“I loved being in that room with Lama Yeshe. I spoke Hindi like a five-year-old, and he spoke it like a seven-year-old, so we were on the same page. He asked me if I would teach him English, and in return he taught me Tibetan Buddhism. We had tea together every morning for a couple of weeks while he taught me and I taught him. He was so humble. He would always bow to me when I arrived and I would kiss his hands. He was just pure love and devotion, a mahasiddha and rainbow light came out of his teeth.”


Villa Altomont

From 1967: Thubten Yeshe Meets a Russian Princess by Adele Hulse, Big Love author:

“After a month of going back and forth to Ghoom, Zina asked the monks if they would come and live with her in Darjeeling. Incredibly, they agreed, transferring themselves and their few belongings to Villa Altomont. They stayed in Zina’s cold, glassed-in summerhouse for nine months. This small outbuilding contained a table, one door, and just enough room on the floor for the monks to sleep, one on either side of the door. Meanwhile, Zina swanned around her sprawling bungalow with a continuous parade of exotic guests. She addressed the monks as “Lama Yeshe” and “Lama Zopa.”

Early every morning a manservant brought tea to the lamas while they did their daily prayers. Zina rose around 8:00 am; the monks were always shocked by how she looked. “When she first came out in her long dressing gown, she looked seventy,” recalled Lama Zopa. “Then she spent two hours in the bathroom. The house only had one bathroom, so we all had to walk through her museum…things to paint and fix her body spread out everywhere. Then at 10:00 am when she came for teachings, she looked twenty, maybe twenty-five. A huge difference!”

Lama Yeshe, the natural clown, would imitate Zina’s face-painting rituals to howls of laughter from Zina and her friends. “Am I okay?” he would say, looking worriedly into an imaginary mirror. Zina had an extensive wardrobe, wonderful jewelry and a collection of wigs. She was fond of dressing up, often changing outfits several times a day.

After breakfast Zina would spend the next hour or two with the monks, who went over texts with her and listened to stories about her remarkable life. After lunch, she would usually go to one of Darjeeling’s two movie houses, while Clive Giboire would help Lama Yeshe with his English. Both monks were absolutely dedicated to learning this language, often breaking out in Americanisms, hippie jargon and modern idioms to the great amusement of their audiences.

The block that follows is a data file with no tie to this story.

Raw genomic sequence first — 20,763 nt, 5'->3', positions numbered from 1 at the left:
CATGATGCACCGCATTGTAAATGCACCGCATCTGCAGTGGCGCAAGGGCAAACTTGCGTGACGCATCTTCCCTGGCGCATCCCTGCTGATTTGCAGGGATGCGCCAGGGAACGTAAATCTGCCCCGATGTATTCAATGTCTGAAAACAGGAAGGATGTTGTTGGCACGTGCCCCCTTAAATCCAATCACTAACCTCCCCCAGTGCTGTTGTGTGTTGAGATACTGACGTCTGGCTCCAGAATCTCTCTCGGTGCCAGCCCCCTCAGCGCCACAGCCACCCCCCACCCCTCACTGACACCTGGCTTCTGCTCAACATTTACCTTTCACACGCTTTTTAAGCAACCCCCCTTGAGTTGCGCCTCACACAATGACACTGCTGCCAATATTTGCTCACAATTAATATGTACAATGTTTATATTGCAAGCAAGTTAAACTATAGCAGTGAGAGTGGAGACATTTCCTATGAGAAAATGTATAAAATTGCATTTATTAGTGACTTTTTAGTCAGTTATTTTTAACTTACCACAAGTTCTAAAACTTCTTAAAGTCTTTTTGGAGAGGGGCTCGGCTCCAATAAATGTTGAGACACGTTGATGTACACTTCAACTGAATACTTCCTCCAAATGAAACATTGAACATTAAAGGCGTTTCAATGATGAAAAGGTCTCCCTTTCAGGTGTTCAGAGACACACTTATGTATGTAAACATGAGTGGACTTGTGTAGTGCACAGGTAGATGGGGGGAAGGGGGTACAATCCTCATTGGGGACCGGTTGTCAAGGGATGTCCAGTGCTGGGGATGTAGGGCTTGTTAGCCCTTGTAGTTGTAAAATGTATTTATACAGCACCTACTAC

Several times a week throughout his nine months at Villa Altomont, Lama Yeshe walked two miles through rain and constant fog to visit two elderly Christian women who were also teaching him English. They had devoted themselves to learning Tibetan in order to teach Tibetans about Christianity. Before class they all sang Christian songs together. Zopa Rinpoche attended these sessions only occasionally. On his feet Lama Yeshe wore thick black rubber sandals made from automobile tires. Most of the Buxa monks wore these as they were very strong and very cheap. There were no cars or buses and the monks had no money, so they walked everywhere.

During this time, Lama Yeshe continued to study grammar and astrology with a well-respected local Sherpa, Ngawang Yonten, who published an astrological calendar every year giving details of planetary movements, the world’s weather and auspicious events through the year. Soon Lama Yeshe was able to build an astrological calendar for a whole year.

Nehnang Pawo Rinpoche, who had first recognized the child Dondrub Dorje as the reincarnation of the abbess, Aché Jampa, was also living in the area, residing at the oldest monastery in Darjeeling. When Lama Yeshe and Zopa Rinpoche went to visit him, they took Zina with them. “His manner reminded me of His Holiness Trijang Rinpoche,” said Zopa Rinpoche later. “While he was talking to us, many flies were flying around the room. As he sat there, he’d stretch out his hand and catch one, then blow on it and let it go.”

Delighted with “her” lamas, Zina sent postcard photographs of Lama Yeshe holding baby Rhea to friends in Europe, including an old friend from Mykonos, Olivia de Haulleville, who was then working for the World Health Organization in Paghman, Afghanistan. “How do you like my babysitter!” wrote Zina. Olivia, who had a son the same age as Rhea, thought, “Oh God, what has Zina done now!”